Fisher places the work of George Eliot within the great evolution that constitutes the nineteenth-century English novel. He reports not only about her work, but about an evolving complex literary form. Fisher examines EliotÆs work as responding to “the loss of society,” the breakdown between public life and individua moral history. As trust in the community as a base of moral life weakens, decisive changes occur: the English novel accommodated itself to the disappearance of society and changed from the representation of individuals as members of a social order to the description of the self surrounded by collections of unrelated others.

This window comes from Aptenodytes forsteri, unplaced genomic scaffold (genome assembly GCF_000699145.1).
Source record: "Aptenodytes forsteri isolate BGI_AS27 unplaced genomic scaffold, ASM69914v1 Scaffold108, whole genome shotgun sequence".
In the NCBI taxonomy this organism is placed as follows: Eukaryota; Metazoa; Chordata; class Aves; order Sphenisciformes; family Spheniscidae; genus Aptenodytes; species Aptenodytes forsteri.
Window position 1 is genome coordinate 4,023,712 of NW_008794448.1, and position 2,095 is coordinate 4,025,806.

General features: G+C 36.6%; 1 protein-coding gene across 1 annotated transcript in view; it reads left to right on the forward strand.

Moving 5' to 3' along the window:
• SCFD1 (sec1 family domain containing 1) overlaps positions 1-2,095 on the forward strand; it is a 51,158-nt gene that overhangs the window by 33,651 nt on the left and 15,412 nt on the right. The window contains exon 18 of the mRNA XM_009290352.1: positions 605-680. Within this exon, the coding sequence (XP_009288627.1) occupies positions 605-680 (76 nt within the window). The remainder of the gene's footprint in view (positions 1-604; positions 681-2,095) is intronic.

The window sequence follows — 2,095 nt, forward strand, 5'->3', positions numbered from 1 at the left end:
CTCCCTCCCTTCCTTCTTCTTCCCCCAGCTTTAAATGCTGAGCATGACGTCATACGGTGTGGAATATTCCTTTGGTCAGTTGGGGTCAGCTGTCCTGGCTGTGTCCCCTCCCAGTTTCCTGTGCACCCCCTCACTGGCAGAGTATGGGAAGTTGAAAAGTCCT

Philip Fisher places the work of George Eliot securely within the great evolution which constitutes the nineteenth-century English novel. Fisher examines Eliot's work as responding to 'the loss of society,' the breakdown between public life and individual moral history.
[Fisher] concludes that Eliot's novels are an attempt to find a new expression for both individual and society. . . . important to many students of the novel.